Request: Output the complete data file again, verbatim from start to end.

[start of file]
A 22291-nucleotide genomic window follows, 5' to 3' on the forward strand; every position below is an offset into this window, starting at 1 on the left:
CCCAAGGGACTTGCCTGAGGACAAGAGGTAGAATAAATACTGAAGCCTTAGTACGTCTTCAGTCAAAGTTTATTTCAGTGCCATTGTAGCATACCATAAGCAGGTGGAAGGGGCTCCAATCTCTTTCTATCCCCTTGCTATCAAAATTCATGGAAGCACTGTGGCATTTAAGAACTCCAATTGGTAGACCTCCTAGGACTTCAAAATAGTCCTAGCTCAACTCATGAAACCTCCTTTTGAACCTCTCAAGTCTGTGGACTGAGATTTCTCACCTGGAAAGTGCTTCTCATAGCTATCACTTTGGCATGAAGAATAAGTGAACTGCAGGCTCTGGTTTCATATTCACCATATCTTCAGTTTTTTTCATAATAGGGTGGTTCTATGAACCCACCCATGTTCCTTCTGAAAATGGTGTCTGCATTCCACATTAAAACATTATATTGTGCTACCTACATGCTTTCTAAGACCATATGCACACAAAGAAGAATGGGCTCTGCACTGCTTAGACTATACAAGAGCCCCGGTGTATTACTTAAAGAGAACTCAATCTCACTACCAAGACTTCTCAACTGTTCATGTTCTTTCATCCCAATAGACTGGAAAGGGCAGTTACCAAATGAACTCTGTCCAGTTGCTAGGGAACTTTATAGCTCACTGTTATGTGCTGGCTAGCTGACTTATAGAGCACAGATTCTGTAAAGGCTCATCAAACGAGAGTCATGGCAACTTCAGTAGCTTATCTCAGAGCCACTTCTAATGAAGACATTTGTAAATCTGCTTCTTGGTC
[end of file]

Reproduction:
A 22291-nucleotide genomic window follows, 5' to 3' on the forward strand; every position below is an offset into this window, starting at 1 on the left:
CCCAAGGGACTTGCCTGAGGACAAGAGGTAGAATAAATACTGAAGCCTTAGTACGTCTTCAGTCAAAGTTTATTTCAGTGCCATTGTAGCATACCATAAGCAGGTGGAAGGGGCTCCAATCTCTTTCTATCCCCTTGCTATCAAAATTCATGGAAGCACTGTGGCATTTAAGAACTCCAATTGGTAGACCTCCTAGGACTTCAAAATAGTCCTAGCTCAACTCATGAAACCTCCTTTTGAACCTCTCAAGTCTGTGGACTGAGATTTCTCACCTGGAAAGTGCTTCTCATAGCTATCACTTTGGCATGAAGAATAAGTGAACTGCAGGCTCTGGTTTCATATTCACCATATCTTCAGTTTTTTTCATAATAGGGTGGTTCTATGAACCCACCCATGTTCCTTCTGAAAATGGTGTCTGCATTCCACATTAAAACATTATATTGTGCTACCTACATGCTTTCTAAGACCATATGCACACAAAGAAGAATGGGCTCTGCACTGCTTAGACTATACAAGAGCCCCGGTGTATTACTTAAAGAGAACTCAATCTCACTACCAAGACTTCTCAACTGTTCATGTTCTTTCATCCCAATAGACTGGAAAGGGCAGTTACCAAATGAACTCTGTCCAGTTGCTAGGGAACTTTATAGCTCACTGTTATGTGCTGGCTAGCTGACTTATAGAGCACAGATTCTGTAAAGGCTCATCAAACGAGAGTCATGGCAACTTCAGTAGCTTATCTCAGAGCCACTTCTAATGAAGACATTTGTAAATCTGCTTCTTGGTC